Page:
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Craving Chocolate? Indulge!

You can read the entire article at BBC Health News, by clicking on this blue type.

Trying to cut out all thoughts of your favourite, fattening food may actually make you eat more, claims research. Women who tried to stop thinking about chocolate ate 50% more than those who were encouraged to talk about their cravings.

(Photo courtest Virtual

This “rebound” effect could also apply to smokers, say the Hertfordshire University authors in Appetite journal.

Experts at Weight Watchers said a “varied diet” was the best way to lose weight.

Dr James Erskine, who led the project, recruited 134 students who were asked to either suppress all thoughts about chocolate, or talk about how much they liked it.

They were then asked to choose from two brands of chocolate, believing that it was this choice that was being recorded by the researchers.

However, the quantity they ate was recorded instead.

Women who had tried to suppress their cravings ate on average eight chocolates, while those who had talked freely about it ate five.

Men did not show the same effect, with the group told to talk about the snack eating more.

The article continues HERE.

October 23, 2007 Posted by | Chocolate, Diet / Weight Loss, Experiment, News | 7 Comments

African Leadership Prize to Chissano

This is from BBC News: Africa and you can read the entire article by clicking on the blue type BBC News.

Former Mozambique President Joaquim Chissano has won the first Mo Ibrahim prize rewarding a retired African head of state for excellence in leadership.
Mr Chissano, who is credited with bringing peace to Mozambique, had been seen as a frontrunner for the prize.


The prize, announced by former UN head Kofi Annan, is worth $5m (£2.5m) over 10 years, and then $200,000 a year.

Mobile phone millionaire Mo Ibrahim is funding the project in the hope it will help improve governments’ performance.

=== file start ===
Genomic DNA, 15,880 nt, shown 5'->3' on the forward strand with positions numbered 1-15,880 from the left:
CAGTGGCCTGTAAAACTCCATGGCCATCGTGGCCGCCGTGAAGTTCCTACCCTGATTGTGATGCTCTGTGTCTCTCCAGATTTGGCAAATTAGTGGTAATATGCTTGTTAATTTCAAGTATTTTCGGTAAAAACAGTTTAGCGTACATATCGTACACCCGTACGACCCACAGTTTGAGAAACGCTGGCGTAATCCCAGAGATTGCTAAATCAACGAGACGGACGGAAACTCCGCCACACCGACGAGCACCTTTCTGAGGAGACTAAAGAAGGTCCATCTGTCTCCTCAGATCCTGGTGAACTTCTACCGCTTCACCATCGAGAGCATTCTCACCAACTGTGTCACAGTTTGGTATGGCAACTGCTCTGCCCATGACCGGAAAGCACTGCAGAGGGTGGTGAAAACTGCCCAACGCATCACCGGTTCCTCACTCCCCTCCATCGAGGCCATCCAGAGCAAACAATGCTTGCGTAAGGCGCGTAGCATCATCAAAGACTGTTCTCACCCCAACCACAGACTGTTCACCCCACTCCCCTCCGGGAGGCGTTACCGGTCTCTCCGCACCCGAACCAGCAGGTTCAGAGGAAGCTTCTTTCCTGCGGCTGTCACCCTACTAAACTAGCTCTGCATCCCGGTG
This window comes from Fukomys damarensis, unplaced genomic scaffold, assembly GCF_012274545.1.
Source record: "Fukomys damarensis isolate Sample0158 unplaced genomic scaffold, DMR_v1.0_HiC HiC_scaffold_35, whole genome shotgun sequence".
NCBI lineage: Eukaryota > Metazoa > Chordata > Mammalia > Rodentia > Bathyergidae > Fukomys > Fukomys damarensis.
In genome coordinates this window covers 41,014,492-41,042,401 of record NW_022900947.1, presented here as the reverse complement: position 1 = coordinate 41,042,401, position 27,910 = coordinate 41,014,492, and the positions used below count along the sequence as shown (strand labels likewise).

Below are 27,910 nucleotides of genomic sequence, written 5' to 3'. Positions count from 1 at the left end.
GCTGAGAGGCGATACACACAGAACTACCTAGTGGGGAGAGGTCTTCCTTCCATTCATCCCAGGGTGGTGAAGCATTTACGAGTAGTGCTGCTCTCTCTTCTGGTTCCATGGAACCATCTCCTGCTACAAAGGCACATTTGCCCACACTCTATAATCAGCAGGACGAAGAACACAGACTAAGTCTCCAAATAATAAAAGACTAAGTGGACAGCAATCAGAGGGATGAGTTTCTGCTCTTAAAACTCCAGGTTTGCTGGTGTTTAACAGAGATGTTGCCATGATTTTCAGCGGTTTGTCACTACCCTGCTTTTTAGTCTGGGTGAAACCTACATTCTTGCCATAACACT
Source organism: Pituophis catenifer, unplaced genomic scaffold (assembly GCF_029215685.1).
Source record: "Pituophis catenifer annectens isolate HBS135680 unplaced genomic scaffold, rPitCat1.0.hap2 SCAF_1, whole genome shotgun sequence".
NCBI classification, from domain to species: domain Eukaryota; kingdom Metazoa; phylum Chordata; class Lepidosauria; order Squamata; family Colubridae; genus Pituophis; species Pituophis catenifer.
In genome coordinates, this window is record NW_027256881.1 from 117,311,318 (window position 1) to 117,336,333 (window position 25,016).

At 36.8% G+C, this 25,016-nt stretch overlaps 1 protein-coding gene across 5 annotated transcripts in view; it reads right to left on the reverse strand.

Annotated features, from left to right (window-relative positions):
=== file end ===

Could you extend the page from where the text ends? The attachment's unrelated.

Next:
The Sudanese businessman also hopes it will increase Africa’s self-sufficiency and bring a day when the continent’s people no longer need to live on aid.

His decision not to seek a third presidential term reinforced Mozambique’s democratic maturity
Kofi Annan on Joaquim Chissano

Mr Annan chaired the panel that awarded the prize, billed as the largest of its kind.

Mr Annan praised Mr Chissano for “his most outstanding contribution” to peace and democracy.

“This remarkable reconciliation between opponents provides a shining example to the rest of the world and is testament to both his strength of character and his leadership,” Mr Annan said.

Wider role
After winning independence from Portugal in 1975 Mozambique suffered a civil war that lasted until 1992. Mr Chissano was president from 1986 to 2005. He also served as chairman of the African Union in 2003 and 2004, and has worked as a UN envoy.

Mr Annan praised Mr Chissano’s role at home and more widely in Africa.

“His decision not to seek a third presidential term reinforced Mozambique’s democratic maturity and demonstrated that institutions and the democratic process were more important than personalities,” he said.

“He was a powerful voice for Africa on the international stage and played an important role in pushing debt relief up the agenda.”

Mr Chissano is something as a rarity in Africa as a leader who has left office with his reputation intact, says BBC southern Africa correspondent Peter Biles.

My comment: I love a prize that says “I caught you doing something good.” Mr. Chissano had no idea, when he was leading Mozambique, or when he chose to step down from power, that he would be competing for this prize. He led as he led, and he stepped down from power (imagine!) because he thought it was the best thing for his nation.

Some people has scoffed, called it a patronizing award. As if every country in the world doesn’t have its corruption! Africa needs shining examples of selfless leaders who can put the interests of the country in front of their own. Africa needs leaders who can unite diverse populations, drawn into nations by colonial powers, not along lines of ethnicity or religious differences.

I love it when a person does something good, without seeking reward, and then is spot lighted for the good work they have done.

October 23, 2007 Posted by | Africa, Bureaucracy, Community, Political Issues | 5 Comments

Why Skidboot?

On November 18 of last year, I published a short item, very short, four lines, on Skidboot. At the time, I was so new to blogging, I didn’t even know how to embed a YouTube video in the blog, so I just referred readers to the YouTube site.

For the last two weeks, it has been my top stat getter. I have Googled, I have tried everything I can think of to figure out why Skidboot? Why now, almost a year later?

If anyone coming here to read the Skidboot article will take a minute to tell me why, I would sure appreciate it. It’s not going to kill me not to know, but it is a mystery to me!

Here is the original video:

October 23, 2007 Posted by | Adventure, Blogging, Communication, Education, Experiment, Family Issues, Pets, Relationships, Spiritual | , , | 4 Comments